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IκBα deficiency in brain leads to elevated basal neuroinflammation and attenuated response following traumatic brain injury: implications for functional recovery.

Lian H, Shim DJ, Gaddam SS, Rodriguez-Rivera J, Bitner BR, Pautler RG, Robertson CS, Zheng H - Mol Neurodegener (2012)

Bottom Line: By generating mice with brain-specific deletion of IκBα, we show that IκBα deficiency does not compromise normal brain development.However, basal neuroinflammation detected by GFAP and Iba1 immunoreactivity is elevated.We conclude that, in the CNS, astrocyte is the primary cell type subject to NFκB regulation.

View Article: PubMed Central - HTML - PubMed

Affiliation: Huffington Center on Aging Baylor College of Medicine, Houston, TX 77030, USA.

ABSTRACT

Background: The transcription factor NFκB is an important mediator of cell survival and inflammation in the immune system. In the central nervous system (CNS), NFκB signaling has been implicated in regulating neuronal survival following acute pathologic damage such as traumatic brain injury (TBI) and stroke. NFκB is normally bound by the principal inhibitory protein, IκBα, and sequestered in the cytoplasm. Activation of NFκB requires the degradation of IκBα, thereby freeing NFκB to translocate to the nucleus and activate the target genes. Mice deficient in IκBα display deregulated and sustained NFκB activation and early postnatal lethality, highlighting a critical role of IκBα in NFκB regulation.

Results: We investigated the role of IκBα in regulating NFκB activity in the brain and the effects of the NFκB/IκBα pathway in mediating neuroinflammation under both physiological and brain injury conditions. We report that astrocytes, but not neurons, exhibit prominent NFκB activity, and that basal NFκB activity in astrocytes is elevated in the absence of IκBα. By generating mice with brain-specific deletion of IκBα, we show that IκBα deficiency does not compromise normal brain development. However, basal neuroinflammation detected by GFAP and Iba1 immunoreactivity is elevated. This leads to impaired inflammatory responses following TBI and worsened brain damage including higher blood brain barrier permeability, increased injury volumes and enlarged ventricle volumes.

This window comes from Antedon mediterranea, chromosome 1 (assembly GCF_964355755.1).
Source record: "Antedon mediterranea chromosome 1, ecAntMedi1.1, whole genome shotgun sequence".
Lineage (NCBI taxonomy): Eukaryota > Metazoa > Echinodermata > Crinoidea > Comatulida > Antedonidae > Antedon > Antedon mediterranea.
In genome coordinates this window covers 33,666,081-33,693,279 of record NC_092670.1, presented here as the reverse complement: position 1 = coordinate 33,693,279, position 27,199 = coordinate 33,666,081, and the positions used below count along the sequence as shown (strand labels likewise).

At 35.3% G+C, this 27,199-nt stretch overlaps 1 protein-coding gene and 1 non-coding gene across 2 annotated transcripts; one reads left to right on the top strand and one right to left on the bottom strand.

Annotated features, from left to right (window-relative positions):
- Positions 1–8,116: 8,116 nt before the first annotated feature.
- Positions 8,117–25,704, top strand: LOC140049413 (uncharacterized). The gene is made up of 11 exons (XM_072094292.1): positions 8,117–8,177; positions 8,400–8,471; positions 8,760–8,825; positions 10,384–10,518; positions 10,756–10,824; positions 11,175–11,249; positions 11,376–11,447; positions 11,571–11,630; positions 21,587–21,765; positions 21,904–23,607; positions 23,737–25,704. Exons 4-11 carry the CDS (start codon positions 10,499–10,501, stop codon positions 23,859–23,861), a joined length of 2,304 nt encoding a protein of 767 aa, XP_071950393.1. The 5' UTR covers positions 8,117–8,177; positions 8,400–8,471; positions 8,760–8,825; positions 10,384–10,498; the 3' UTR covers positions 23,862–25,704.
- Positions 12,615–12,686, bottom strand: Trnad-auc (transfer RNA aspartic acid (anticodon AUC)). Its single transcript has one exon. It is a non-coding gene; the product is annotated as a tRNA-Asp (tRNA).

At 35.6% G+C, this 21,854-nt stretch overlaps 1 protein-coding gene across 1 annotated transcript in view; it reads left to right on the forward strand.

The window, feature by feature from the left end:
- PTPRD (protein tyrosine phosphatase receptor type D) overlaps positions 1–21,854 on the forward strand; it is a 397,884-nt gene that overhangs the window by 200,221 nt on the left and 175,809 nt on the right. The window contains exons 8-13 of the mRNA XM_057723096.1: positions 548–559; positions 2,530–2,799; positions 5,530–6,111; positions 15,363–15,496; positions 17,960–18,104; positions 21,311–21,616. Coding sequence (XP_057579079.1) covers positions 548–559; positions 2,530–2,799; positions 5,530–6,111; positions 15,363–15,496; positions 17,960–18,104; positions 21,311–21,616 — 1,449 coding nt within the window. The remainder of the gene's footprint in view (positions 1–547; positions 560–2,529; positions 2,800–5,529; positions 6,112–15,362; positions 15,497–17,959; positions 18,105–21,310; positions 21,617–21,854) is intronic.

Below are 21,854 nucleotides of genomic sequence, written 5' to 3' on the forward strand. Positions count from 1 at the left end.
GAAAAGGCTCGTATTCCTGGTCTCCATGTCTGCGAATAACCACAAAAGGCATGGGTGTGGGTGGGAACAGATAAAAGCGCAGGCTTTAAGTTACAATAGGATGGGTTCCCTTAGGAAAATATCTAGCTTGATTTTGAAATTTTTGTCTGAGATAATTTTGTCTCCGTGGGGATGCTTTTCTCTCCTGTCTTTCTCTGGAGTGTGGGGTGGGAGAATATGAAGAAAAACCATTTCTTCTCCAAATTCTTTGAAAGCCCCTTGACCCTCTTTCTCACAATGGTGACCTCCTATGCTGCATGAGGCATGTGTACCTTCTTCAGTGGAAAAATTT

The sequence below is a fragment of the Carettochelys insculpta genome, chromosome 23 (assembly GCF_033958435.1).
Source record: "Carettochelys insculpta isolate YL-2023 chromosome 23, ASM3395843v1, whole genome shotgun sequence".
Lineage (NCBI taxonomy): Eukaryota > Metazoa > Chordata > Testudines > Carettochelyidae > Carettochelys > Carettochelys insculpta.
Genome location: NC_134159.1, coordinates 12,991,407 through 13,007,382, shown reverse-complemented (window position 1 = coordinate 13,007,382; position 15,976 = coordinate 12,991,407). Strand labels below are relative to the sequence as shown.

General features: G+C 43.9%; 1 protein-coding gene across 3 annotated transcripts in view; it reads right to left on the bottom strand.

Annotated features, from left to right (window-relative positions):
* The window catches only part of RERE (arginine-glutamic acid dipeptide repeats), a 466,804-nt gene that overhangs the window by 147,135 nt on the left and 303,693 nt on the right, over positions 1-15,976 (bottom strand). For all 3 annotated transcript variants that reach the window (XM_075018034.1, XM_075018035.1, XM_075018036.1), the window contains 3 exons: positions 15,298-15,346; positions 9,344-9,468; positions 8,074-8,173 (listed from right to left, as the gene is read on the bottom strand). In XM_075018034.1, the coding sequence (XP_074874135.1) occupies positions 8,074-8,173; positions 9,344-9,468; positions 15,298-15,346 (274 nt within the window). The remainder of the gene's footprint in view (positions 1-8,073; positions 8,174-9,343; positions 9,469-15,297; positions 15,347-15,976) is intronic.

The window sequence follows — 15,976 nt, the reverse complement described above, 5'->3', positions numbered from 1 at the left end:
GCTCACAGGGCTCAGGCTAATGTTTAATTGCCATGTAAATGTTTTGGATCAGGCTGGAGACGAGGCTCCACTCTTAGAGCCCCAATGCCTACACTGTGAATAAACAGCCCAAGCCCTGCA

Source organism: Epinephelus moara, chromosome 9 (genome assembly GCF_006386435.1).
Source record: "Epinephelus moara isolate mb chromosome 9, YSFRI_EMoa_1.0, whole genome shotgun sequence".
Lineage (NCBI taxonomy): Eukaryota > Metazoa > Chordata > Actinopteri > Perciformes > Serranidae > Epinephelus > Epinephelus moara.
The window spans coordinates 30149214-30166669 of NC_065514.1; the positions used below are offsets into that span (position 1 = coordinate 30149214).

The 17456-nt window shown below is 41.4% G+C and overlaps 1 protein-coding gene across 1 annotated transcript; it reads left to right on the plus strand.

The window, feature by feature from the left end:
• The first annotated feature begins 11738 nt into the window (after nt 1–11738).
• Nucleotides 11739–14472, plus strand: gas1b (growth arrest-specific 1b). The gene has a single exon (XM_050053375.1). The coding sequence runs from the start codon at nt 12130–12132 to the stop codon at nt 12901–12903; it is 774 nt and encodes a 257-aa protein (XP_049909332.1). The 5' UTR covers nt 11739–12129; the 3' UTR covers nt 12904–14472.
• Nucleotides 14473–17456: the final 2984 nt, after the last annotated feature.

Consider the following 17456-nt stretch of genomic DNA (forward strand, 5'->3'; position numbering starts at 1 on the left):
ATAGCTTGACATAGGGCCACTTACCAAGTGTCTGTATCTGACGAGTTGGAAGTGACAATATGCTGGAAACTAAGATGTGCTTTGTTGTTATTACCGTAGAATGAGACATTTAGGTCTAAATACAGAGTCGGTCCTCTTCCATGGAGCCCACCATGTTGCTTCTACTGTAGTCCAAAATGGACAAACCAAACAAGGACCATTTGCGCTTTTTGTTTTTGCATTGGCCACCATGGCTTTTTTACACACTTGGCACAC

Conclusions: We conclude that, in the CNS, astrocyte is the primary cell type subject to NFκB regulation. We further demonstrate that IκBα plays an important role in regulating NFκB activity in the brain and a robust NFκB/IκBα-mediated neuroinflammatory response immediately following TBI is beneficial.

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IκBα inactivation in the brain leads to blunted neuroinflammatory response following traumatic brain injury (TBI). TBI were performed on 10–12 month old Ctrl and cKO mice. (A-C) IL6 (B), IL-1β (C) and TNFα (D) levels assayed by ELISA 3 hours and 3 days post-injury. N = 3/genotype. (D-G) Relative GFAP-positive (D and E) or Iba1-positive (F and G) cells in HPC (D and F) or CTX (E and G) in response to TBI at 14 days after TBI. All values were normalized to numbers of NT Ctrl mice. N = 6 mice/genotype. For each mouse, 3 evenly spaced sections were used for quantification. *p < 0.05; **p < 0.01; ***p < 0.001.
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Figure 4: IκBα inactivation in the brain leads to blunted neuroinflammatory response following traumatic brain injury (TBI). TBI were performed on 10–12 month old Ctrl and cKO mice. (A-C) IL6 (B), IL-1β (C) and TNFα (D) levels assayed by ELISA 3 hours and 3 days post-injury. N = 3/genotype. (D-G) Relative GFAP-positive (D and E) or Iba1-positive (F and G) cells in HPC (D and F) or CTX (E and G) in response to TBI at 14 days after TBI. All values were normalized to numbers of NT Ctrl mice. N = 6 mice/genotype. For each mouse, 3 evenly spaced sections were used for quantification. *p < 0.05; **p < 0.01; ***p < 0.001.

Mentions: Neuroinflammation is an invariable feature associated with TBI. This involves the activation of NFκB and the release of pro-inflammatory cytokines including TNFα, IL-1β and IL-6 by astrocytes and microglia. Having characterized the IκBα cKO mice under basal condition, we were interested in understanding how the basal activation of NFκB affects the brain damage following TBI. We performed controlled cortical impact (CCI), which is the most-widely used protocol and known to induce moderate to severe brain injury, to Ctrl and IκBα cKO mice, and measured cytokine levels without injury (NT) or 3 hours and 3 days after CCI (Figure 4A-C). As expected, levels of IL6, IL-1β and TNFα protein displayed time-dependent kinetic changes. All cytokines were strongly upregulated in response to the injury shortly after TBI (3 hour) but returned close to baseline 3 days post injury (Figure 4A-C). Noticeably, at 3 hour after injury, CCI-induced IL6 and IL-1β overexpression was significantly lower in the absence of IκBα (Figure 4A and B). This is also the case with TNFα although to a lesser degree (Figure 4C). No group differences were observed for cytokine expression either under basal condition or 3 days post injury. Combined together, these results indicate that the instant cytokine-associated inflammatory response to brain injury in IκBα cKO mice was blunted while later-phase cytokine expression was largely unaffected.